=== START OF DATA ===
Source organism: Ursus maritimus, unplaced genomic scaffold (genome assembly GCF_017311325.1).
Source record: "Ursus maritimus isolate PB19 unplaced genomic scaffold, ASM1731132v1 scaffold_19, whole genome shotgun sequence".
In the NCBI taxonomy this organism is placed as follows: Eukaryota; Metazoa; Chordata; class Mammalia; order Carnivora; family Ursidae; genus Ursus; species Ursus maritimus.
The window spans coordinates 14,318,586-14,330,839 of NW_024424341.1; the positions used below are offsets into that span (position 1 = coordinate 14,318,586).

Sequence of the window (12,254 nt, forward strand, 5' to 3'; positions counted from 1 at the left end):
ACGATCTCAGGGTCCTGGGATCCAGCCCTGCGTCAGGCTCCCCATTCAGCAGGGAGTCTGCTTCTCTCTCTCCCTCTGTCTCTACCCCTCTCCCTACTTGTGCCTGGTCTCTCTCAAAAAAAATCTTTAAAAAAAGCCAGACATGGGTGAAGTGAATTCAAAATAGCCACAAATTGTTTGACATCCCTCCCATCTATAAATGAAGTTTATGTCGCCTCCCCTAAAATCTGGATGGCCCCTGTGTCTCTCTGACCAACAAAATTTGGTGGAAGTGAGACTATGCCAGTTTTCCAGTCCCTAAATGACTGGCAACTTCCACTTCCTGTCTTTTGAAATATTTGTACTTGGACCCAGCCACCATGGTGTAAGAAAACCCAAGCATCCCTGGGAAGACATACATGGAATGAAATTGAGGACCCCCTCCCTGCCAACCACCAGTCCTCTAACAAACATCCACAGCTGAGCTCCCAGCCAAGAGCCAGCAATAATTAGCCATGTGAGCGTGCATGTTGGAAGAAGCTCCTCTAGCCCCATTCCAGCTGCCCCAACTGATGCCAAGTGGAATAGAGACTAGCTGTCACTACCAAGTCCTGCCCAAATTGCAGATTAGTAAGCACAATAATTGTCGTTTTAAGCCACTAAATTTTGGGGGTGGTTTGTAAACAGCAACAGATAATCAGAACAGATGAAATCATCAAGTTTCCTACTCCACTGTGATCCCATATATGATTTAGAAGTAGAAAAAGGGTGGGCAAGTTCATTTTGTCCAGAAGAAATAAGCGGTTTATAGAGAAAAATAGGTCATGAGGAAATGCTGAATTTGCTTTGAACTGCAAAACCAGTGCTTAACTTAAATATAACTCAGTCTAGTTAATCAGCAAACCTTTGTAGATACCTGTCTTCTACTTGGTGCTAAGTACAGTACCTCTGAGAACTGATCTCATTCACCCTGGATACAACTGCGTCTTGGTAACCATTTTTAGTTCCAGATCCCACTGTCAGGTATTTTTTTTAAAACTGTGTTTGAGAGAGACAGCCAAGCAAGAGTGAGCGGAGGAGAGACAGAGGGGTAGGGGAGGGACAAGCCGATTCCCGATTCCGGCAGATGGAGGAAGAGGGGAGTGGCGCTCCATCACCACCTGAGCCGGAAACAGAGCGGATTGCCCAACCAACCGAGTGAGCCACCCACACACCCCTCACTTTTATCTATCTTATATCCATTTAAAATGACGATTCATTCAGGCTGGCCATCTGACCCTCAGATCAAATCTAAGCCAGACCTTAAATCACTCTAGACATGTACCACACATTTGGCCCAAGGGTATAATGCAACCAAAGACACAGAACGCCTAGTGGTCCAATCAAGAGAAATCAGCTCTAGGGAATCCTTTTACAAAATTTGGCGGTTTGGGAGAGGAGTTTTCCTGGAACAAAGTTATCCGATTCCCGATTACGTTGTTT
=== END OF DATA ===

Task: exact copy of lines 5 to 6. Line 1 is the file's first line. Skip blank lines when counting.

Sequence of the window (12,254 nt, forward strand, 5' to 3'; positions counted from 1 at the left end):
ACGATCTCAGGGTCCTGGGATCCAGCCCTGCGTCAGGCTCCCCATTCAGCAGGGAGTCTGCTTCTCTCTCTCCCTCTGTCTCTACCCCTCTCCCTACTTGTGCCTGGTCTCTCTCAAAAAAAATCTTTAAAAAAAGCCAGACATGGGTGAAGTGAATTCAAAATAGCCACAAATTGTTTGACATCCCTCCCATCTATAAATGAAGTTTATGTCGCCTCCCCTAAAATCTGGATGGCCCCTGTGTCTCTCTGACCAACAAAATTTGGTGGAAGTGAGACTATGCCAGTTTTCCAGTCCCTAAATGACTGGCAACTTCCACTTCCTGTCTTTTGAAATATTTGTACTTGGACCCAGCCACCATGGTGTAAGAAAACCCAAGCATCCCTGGGAAGACATACATGGAATGAAATTGAGGACCCCCTCCCTGCCAACCACCAGTCCTCTAACAAACATCCACAGCTGAGCTCCCAGCCAAGAGCCAGCAATAATTAGCCATGTGAGCGTGCATGTTGGAAGAAGCTCCTCTAGCCCCATTCCAGCTGCCCCAACTGATGCCAAGTGGAATAGAGACTAGCTGTCACTACCAAGTCCTGCCCAAATTGCAGATTAGTAAGCACAATAATTGTCGTTTTAAGCCACTAAATTTTGGGGGTGGTTTGTAAACAGCAACAGATAATCAGAACAGATGAAATCATCAAGTTTCCTACTCCACTGTGATCCCATATATGATTTAGAAGTAGAAAAAGGGTGGGCAAGTTCATTTTGTCCAGAAGAAATAAGCGGTTTATAGAGAAAAATAGGTCATGAGGAAATGCTGAATTTGCTTTGAACTGCAAAACCAGTGCTTAACTTAAATATAACTCAGTCTAGTTAATCAGCAAACCTTTGTAGATACCTGTCTTCTACTTGGTGCTAAGTACAGTACCTCTGAGAACTGATCTCATTCACCCTGGATACAACTGCGTCTTGGTAACCATTTTTAGTTCCAGATCCCACTGTCAGGTATTTTTTTTAAAACTGTGTTTGAGAGAGACAGCCAAGCAAGAGTGAGCGGAGGAGAGACAGAGGGGTAGGGGAGGGACAAGCCGATTCCCGATTCCGGCAGATGGAGGAAGAGGGGAGTGGCGCTCCATCACCACCTGAGCCGGAAACAGAGCGGATTGCCCAACCAACCGAGTGAGCCACCCACACACCCCTCACTTTTATCTATCTTATATCCATTTAAAATGACGATTCATTCAGGCTGGCCATCTGACCCTCAGATCAAATCTAAGCCAGACCTTAAATCACTCTAGACATGTACCACACATTTGGCCCAAGGGTATAATGCAACCAAAGACACAGAACGCCTAGTGGTCCAATCAAGAGAAATCAGCTCTAGGGAATCCTTTTACAAAATTTGGCGGTTTGGGAGAGGAGTTTTCCTGGAACAAAGTTATCCGATTCCCGATTACGTTGTTT